“Work on staying healthy to avoid future medical costs.”

“Have better connections to friends, family and community.”

How would YOU prepare if you knew you were going to live to 100?

Prepare for the Challenges

While increasing longevity is certainly a reason to celebrate, it also introduces new challenges—including health worries. 35% of Americans surveyed say that serious health problems worry them the most with respect to living to 100. Being a burden on family and running out of money to live comfortably were also identified as top worries.6

Top Worries of Living to 100: Health Problems, Being a Burden & Running Out of Money

Q: What is the greatest worry you have about living to 100?

  • 35%: Serious health problems
  • 27%: Being a burden on family
  • 25%: Running out of money to live comfortably
  • 6%: Being lonely
  • 5%: Not having a purpose
  • 3%: Having nothing left to leave my children/grandchildren

Note: Response total exceeds 100% due to rounding.

What’s more, many Americans surveyed don’t believe they have a retirement savings plan that will support a retirement that might take them to age 100. More than half of those surveyed are not at all confident―or only somewhat confident―in their current plan.6

Q: How confident are you that your current retirement savings plan will provide for you financially if you were to live to 100 years old (up to 40 years of retirement)?

  • 25%: Not at all confident
  • 26%: Somewhat confident
  • 19%: Confident
  • 21%: Very confident
  • 9%: Extremely confident

Prepare for Market Volatility

When planning for 100 and the retirement income you will need, it’s also important to factor in market volatility. Once you begin taking withdrawals from your investment, the order in which you encounter positive investment returns and negative investment returns (known as the “sequence of returns”) poses a retirement risk that should be carefully considered.

If you experience a market downturn early in retirement, it can have lasting effects on your portfolio’s ability to generate sustainable income throughout retirement.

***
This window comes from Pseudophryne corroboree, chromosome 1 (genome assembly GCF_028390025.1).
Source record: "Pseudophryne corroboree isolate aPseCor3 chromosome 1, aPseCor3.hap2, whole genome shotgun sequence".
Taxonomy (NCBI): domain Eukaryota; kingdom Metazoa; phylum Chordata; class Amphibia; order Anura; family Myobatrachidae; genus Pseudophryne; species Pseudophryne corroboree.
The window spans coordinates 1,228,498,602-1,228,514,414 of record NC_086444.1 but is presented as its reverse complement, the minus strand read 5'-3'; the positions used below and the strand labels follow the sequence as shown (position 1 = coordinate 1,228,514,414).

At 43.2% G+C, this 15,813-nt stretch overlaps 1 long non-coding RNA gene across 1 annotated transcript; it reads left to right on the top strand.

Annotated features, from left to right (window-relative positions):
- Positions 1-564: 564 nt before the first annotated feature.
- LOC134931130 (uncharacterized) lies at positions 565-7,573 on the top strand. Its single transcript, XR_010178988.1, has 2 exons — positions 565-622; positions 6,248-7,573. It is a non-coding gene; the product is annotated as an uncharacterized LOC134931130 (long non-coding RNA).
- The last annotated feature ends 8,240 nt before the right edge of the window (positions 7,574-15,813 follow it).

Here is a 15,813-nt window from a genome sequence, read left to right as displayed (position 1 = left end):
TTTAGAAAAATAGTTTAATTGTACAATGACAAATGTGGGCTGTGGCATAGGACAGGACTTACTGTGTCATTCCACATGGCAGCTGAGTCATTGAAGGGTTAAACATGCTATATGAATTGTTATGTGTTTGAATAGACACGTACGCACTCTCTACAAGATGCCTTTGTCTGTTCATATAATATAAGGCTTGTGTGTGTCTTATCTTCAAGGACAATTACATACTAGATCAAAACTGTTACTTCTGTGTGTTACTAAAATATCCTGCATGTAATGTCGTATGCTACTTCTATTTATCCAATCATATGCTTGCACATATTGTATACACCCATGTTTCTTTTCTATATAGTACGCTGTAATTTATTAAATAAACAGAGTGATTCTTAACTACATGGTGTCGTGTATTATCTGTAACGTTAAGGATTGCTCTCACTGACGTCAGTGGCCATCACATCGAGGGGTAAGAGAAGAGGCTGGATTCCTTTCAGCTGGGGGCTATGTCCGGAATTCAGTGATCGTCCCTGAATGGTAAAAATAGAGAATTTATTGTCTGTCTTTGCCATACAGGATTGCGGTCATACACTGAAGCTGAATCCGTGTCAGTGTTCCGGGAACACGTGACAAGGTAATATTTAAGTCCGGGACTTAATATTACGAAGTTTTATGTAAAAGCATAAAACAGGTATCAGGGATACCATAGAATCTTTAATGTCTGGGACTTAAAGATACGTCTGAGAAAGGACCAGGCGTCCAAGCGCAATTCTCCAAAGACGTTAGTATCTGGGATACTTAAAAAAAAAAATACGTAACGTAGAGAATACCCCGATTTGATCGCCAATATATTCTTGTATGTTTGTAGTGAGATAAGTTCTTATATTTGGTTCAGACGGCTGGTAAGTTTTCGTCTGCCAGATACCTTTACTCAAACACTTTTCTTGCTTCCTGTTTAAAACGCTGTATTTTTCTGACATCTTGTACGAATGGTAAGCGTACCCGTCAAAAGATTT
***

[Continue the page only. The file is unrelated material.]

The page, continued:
Will you retire at the “wrong” time?

As a respondent in our most recent survey noted:

“The bad timing of a market downturn right around the time of retirement could push me to working later, or risk beginning taking withdrawals when things are down.”7

Will You Outlive Your Money?

A longer life presents the need to generate income for a retirement that could last 30 to 40 years. That’s why it’s important to work with a financial professional to ensure you’ve got a plan for income that will last as long as you do—whether that’s well into your 80s, 90s or to 100+.

Our recent surveys of Americans revealed some powerful insights with respect to fears around money and retirement:

59% of Americans surveyed say they fear running out of money more than death6

Q: Which of the following do you fear more? Responses: Running out of money (59%); Death (41%).

51% of Americans surveyed have no formal withdrawal strategy for generating income from their retirement savings8

Time is money, start saving early

A 25-year-old investing $300 monthly for 10 years at a 5% annual rate of return will have more than $200,000 by age 65
This hypothetical example illustrates the cost to accumulate more than $200,000 by age 65 with the assumptions indicated. Tax-qualified plan accumulations are taxed as ordinary income when withdrawn. Federal restrictions and tax penalties may apply to early withdrawals. This information is hypothetical and only an example. It does not reflect the return of any investment and is not a guarantee of future income.